Leaving an estate of $1.6 million, Ashdown gave $380,000 of it to charity, including the Children's Hospital, the YMCA, the Salvation Army and the Children's Aid. The family remaining in the home on Wellington Crescent, Mrs. Susan Ashdown died in 1928 but daughters Louise and Lilian stayed on until the house was sold to the Shriners in 1952.

Construction started on the Ashdown house in 1912 and was completed the following year. It was designed by J.H.G. Russell, who had a great symbiotic relationship with Ashdown. Russell designed the Ashdown houses on Broadway and Wellington Crescent, the 1904 Ashdown store on Main, the additions to the Ashdown warehouse on Bannatyne, the church on which Ashdown was on the board, and even the YMCA building when Ashdown was the Chairman of its board. The two clearly appreciated each other's talents.

In this house project, Russell collaborated with a well established contracting firm, the Davidson Brothers. The three-storey structure, with dimensions of 57 by 61 feet, cost over $45,000 to construct.13 The foundation is squared limestone and the walls are of load-bearing masonry, possibly of solid stone. Half-timbering details the dormers and under the gables on the third storey. To offset the monochromatic effect of the stone and plaster, Russell used green Spanish tiles for the roof which have mellowed into mottled and subtle hues. It is likely that the trim was originally painted green also, while the plaster was left its natural beige colour. A closer look at the house reveals interesting details in the stone and wood, designed to evoke the image of a cottage in the English countryside. We are fortunate that the proud architect had the interior of the house photographed. These reveal a centre hall plan, with a large foyer and a large panelled staircase. The ground floor consisted of a parlour, a dining room, pantry, kitchen, library and sunroom. Besides the front door, a second set of doors led under a porte-coch re which remains on the west side of the building. The second floor had bedrooms and bathrooms as well as a screened sleeping porch over the sunroom. Bedrooms and servants' quarters were located on the second floor. The rooms are generally spacious and well-lit.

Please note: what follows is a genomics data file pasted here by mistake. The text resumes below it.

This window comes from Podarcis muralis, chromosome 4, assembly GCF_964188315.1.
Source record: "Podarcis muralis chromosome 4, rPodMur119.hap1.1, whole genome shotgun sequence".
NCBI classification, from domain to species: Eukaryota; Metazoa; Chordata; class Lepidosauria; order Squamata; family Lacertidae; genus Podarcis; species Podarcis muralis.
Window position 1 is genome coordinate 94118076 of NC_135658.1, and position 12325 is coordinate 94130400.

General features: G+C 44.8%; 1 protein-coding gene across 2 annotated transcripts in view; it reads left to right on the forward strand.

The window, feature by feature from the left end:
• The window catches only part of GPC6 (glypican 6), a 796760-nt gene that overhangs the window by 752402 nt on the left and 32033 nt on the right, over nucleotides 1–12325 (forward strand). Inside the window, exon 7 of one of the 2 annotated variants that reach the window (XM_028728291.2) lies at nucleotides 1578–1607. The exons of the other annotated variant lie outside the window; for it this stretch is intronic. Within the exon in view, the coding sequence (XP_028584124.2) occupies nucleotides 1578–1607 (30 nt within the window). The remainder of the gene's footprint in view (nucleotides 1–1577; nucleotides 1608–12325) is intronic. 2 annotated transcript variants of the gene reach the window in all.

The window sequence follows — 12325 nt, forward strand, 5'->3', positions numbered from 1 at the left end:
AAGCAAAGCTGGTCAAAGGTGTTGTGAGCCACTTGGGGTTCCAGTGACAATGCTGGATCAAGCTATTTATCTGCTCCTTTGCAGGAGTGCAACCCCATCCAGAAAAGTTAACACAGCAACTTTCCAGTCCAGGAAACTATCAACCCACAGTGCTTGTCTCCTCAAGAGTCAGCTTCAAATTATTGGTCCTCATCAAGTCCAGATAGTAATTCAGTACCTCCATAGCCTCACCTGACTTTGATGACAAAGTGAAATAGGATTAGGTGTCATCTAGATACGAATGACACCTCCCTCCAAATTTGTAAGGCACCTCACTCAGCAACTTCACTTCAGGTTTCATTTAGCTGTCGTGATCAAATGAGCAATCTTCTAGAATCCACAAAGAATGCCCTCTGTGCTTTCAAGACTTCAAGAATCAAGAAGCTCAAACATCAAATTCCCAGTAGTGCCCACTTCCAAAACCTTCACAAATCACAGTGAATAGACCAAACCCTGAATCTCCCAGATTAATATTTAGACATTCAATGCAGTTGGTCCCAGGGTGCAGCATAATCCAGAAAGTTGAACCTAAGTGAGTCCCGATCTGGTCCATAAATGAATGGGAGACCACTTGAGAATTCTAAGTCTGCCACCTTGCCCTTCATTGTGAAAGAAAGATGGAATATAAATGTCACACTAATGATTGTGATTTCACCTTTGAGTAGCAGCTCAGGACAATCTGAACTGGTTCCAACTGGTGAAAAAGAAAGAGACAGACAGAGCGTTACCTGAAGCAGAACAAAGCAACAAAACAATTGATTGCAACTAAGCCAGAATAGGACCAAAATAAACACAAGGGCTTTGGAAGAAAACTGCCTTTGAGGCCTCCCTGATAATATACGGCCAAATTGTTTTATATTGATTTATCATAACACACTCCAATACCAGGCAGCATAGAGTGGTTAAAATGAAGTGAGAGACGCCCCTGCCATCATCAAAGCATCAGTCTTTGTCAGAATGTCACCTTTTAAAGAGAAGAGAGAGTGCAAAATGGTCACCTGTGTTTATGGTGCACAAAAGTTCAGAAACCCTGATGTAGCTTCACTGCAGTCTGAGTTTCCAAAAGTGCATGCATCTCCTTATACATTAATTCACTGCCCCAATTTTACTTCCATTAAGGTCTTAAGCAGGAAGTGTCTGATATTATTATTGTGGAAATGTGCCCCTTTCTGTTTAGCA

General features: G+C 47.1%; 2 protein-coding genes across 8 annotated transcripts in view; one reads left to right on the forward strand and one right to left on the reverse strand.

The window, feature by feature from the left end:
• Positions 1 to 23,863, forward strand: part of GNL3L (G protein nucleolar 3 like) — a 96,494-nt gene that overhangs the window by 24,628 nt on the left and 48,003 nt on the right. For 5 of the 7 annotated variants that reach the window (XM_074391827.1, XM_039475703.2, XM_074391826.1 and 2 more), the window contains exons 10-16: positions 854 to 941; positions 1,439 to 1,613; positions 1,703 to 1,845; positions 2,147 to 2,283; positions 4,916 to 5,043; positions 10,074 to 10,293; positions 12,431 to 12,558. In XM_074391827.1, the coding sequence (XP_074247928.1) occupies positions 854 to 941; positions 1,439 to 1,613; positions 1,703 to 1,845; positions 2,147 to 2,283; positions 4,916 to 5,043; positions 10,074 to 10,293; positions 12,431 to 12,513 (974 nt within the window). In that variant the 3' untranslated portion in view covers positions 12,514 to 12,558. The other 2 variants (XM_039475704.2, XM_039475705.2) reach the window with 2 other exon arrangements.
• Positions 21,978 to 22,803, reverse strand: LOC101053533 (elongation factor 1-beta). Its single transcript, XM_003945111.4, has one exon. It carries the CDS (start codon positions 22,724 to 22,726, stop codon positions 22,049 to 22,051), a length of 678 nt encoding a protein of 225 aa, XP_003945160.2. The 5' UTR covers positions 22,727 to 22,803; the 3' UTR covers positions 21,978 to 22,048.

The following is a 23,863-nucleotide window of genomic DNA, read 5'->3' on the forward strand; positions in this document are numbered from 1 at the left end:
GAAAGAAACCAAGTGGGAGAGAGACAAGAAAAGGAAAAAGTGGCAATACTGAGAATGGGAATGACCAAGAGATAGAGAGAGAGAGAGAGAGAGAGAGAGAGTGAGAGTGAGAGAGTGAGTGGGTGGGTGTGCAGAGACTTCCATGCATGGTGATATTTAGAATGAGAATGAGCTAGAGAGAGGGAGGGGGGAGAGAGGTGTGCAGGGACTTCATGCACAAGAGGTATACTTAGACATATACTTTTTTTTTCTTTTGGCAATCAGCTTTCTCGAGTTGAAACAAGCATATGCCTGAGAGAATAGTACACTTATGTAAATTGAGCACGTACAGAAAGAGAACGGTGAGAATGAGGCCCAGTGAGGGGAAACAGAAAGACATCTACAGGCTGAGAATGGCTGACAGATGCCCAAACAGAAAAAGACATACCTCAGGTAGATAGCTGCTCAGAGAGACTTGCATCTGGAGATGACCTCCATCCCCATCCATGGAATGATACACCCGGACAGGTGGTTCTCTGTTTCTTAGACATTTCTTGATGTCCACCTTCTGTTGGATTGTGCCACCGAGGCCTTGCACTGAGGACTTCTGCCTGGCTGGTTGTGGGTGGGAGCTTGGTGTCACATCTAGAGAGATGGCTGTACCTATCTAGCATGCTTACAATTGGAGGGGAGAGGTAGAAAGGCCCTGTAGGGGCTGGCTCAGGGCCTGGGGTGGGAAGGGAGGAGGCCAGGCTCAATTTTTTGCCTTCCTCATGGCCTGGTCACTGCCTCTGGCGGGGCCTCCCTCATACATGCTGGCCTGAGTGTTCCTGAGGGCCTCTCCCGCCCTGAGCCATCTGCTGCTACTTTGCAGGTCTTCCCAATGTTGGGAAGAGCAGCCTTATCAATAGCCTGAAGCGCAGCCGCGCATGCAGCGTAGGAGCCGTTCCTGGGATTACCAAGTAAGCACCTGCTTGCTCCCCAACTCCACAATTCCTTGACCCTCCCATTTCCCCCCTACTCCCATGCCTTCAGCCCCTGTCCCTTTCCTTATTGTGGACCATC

When the photographs were taken in c.1914, the decor of the Ashdown house was more Victorian than Edwardian. Dark polished woods and heavily ornamented furniture prevailed. Beamed ceilings were used in all formal rooms except the parlour, which had an ornamental plaster ceiling. This room also featured an electric fireplace with cylinders of glowing glass. When examining the photographs of the interior, keep in mind that the Ashdowns were so wealthy that they probably had the best construction materials and furnishings offered.

The grounds around the Ashdown house once looked quite different than the sea of concrete at present. Besides the natural riverbank growth, many trees and shrubs were planted to screen the house from the street. A circular driveway wound across the front, crossing a small bridge over a stream that trickled through the property. Part of this ravine can still be seen across the street in the front yard of St. Mary's Academy. Cast iron lamp standards and an iron fence accented the landscaping.

The garage behind the port-cochere was somewhat of a technological marvel. Built at a cost of $5,000,14 it also features the stone walls of the main house but inside was a circular plate built into the floor. When a car entered the garage, it could be turned 180o to face outward by the use of this round-house floor. There was also a pit in the floor for servicing the vehicles.

In 1952, the big house was purchased by the Ancient Arabic Order of the Nobles of the Mystic Shrine; the Shriners. In 1955, the Shriners commissioned Green, Blankstein and Russell to design a one storey stone and brick addition to the rear of Khartum Temple. This addition matched the materials of the original building so as to blend in as much as possible. Its position is well screened and reasonably unobtrusive. Aside from this, there are no major alterations to the fac?ade of the building. The
grounds have not enjoyed the same fate. Considering its adaptation to a club and meeting hall with offices, the interior has escaped total alteration while retaining some of the charm of the Ashdown interior.

In 1970, one hundred years after its inception, J.H. Ashdown Co. Ltd. was sold. Both the store and the warehouse remain. Several members of the Ashdown family remain in Winnipeg. Unquestionably, the influence of James H. Ashdown, and his wealth, was felt in many areas of Winnipeg's development. He was seen as a self-made man, a pioneer tinsmith who built up his hardware empire through hard work and ability. His philanthropic work was admired and respected. This home remains as a symbol of his strong impact on the early city. c. 529 WELLINGTON CRESCENT KHARTUM TEMPLE (FORMERLY J.H. ASHDOWN HOUSE) City of Winnipeg Historical Buildings Committee 7 March 1983